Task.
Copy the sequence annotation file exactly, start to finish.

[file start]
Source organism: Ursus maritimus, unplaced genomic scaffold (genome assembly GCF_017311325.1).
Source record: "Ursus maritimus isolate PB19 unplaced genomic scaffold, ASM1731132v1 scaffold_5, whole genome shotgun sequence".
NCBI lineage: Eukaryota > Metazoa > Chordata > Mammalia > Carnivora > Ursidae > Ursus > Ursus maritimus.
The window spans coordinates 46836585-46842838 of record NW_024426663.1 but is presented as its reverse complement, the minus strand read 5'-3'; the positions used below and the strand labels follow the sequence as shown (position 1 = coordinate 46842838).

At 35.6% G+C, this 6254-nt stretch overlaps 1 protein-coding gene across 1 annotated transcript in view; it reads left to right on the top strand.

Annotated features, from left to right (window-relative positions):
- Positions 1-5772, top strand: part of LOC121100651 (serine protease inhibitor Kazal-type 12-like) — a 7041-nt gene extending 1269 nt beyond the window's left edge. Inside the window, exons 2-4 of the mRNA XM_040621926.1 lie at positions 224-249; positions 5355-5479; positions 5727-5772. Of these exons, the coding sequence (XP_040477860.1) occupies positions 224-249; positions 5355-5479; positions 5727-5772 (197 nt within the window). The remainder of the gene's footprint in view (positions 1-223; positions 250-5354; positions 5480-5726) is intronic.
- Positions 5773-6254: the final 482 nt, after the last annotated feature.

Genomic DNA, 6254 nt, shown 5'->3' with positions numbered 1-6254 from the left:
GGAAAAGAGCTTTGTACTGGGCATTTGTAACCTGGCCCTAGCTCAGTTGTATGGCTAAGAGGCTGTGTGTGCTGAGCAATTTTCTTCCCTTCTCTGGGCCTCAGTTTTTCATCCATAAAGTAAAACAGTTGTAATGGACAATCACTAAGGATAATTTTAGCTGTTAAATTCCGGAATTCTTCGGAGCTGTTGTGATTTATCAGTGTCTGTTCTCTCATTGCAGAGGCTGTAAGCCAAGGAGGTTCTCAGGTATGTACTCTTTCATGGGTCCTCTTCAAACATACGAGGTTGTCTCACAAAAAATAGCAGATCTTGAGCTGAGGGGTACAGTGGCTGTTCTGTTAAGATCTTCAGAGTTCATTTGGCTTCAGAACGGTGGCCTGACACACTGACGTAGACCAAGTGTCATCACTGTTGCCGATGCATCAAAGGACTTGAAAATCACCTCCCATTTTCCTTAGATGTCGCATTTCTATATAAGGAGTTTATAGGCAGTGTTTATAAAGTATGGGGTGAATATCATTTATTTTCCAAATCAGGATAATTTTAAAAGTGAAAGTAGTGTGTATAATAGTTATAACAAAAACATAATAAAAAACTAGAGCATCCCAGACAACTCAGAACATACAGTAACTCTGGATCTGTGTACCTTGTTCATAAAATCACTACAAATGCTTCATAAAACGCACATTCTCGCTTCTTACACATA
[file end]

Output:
Source organism: Ursus maritimus, unplaced genomic scaffold (genome assembly GCF_017311325.1).
Source record: "Ursus maritimus isolate PB19 unplaced genomic scaffold, ASM1731132v1 scaffold_5, whole genome shotgun sequence".
NCBI lineage: Eukaryota > Metazoa > Chordata > Mammalia > Carnivora > Ursidae > Ursus > Ursus maritimus.
The window spans coordinates 46836585-46842838 of record NW_024426663.1 but is presented as its reverse complement, the minus strand read 5'-3'; the positions used below and the strand labels follow the sequence as shown (position 1 = coordinate 46842838).

At 35.6% G+C, this 6254-nt stretch overlaps 1 protein-coding gene across 1 annotated transcript in view; it reads left to right on the top strand.

Annotated features, from left to right (window-relative positions):
- Positions 1-5772, top strand: part of LOC121100651 (serine protease inhibitor Kazal-type 12-like) — a 7041-nt gene extending 1269 nt beyond the window's left edge. Inside the window, exons 2-4 of the mRNA XM_040621926.1 lie at positions 224-249; positions 5355-5479; positions 5727-5772. Of these exons, the coding sequence (XP_040477860.1) occupies positions 224-249; positions 5355-5479; positions 5727-5772 (197 nt within the window). The remainder of the gene's footprint in view (positions 1-223; positions 250-5354; positions 5480-5726) is intronic.
- Positions 5773-6254: the final 482 nt, after the last annotated feature.

Genomic DNA, 6254 nt, shown 5'->3' with positions numbered 1-6254 from the left:
GGAAAAGAGCTTTGTACTGGGCATTTGTAACCTGGCCCTAGCTCAGTTGTATGGCTAAGAGGCTGTGTGTGCTGAGCAATTTTCTTCCCTTCTCTGGGCCTCAGTTTTTCATCCATAAAGTAAAACAGTTGTAATGGACAATCACTAAGGATAATTTTAGCTGTTAAATTCCGGAATTCTTCGGAGCTGTTGTGATTTATCAGTGTCTGTTCTCTCATTGCAGAGGCTGTAAGCCAAGGAGGTTCTCAGGTATGTACTCTTTCATGGGTCCTCTTCAAACATACGAGGTTGTCTCACAAAAAATAGCAGATCTTGAGCTGAGGGGTACAGTGGCTGTTCTGTTAAGATCTTCAGAGTTCATTTGGCTTCAGAACGGTGGCCTGACACACTGACGTAGACCAAGTGTCATCACTGTTGCCGATGCATCAAAGGACTTGAAAATCACCTCCCATTTTCCTTAGATGTCGCATTTCTATATAAGGAGTTTATAGGCAGTGTTTATAAAGTATGGGGTGAATATCATTTATTTTCCAAATCAGGATAATTTTAAAAGTGAAAGTAGTGTGTATAATAGTTATAACAAAAACATAATAAAAAACTAGAGCATCCCAGACAACTCAGAACATACAGTAACTCTGGATCTGTGTACCTTGTTCATAAAATCACTACAAATGCTTCATAAAACGCACATTCTCGCTTCTTACACATA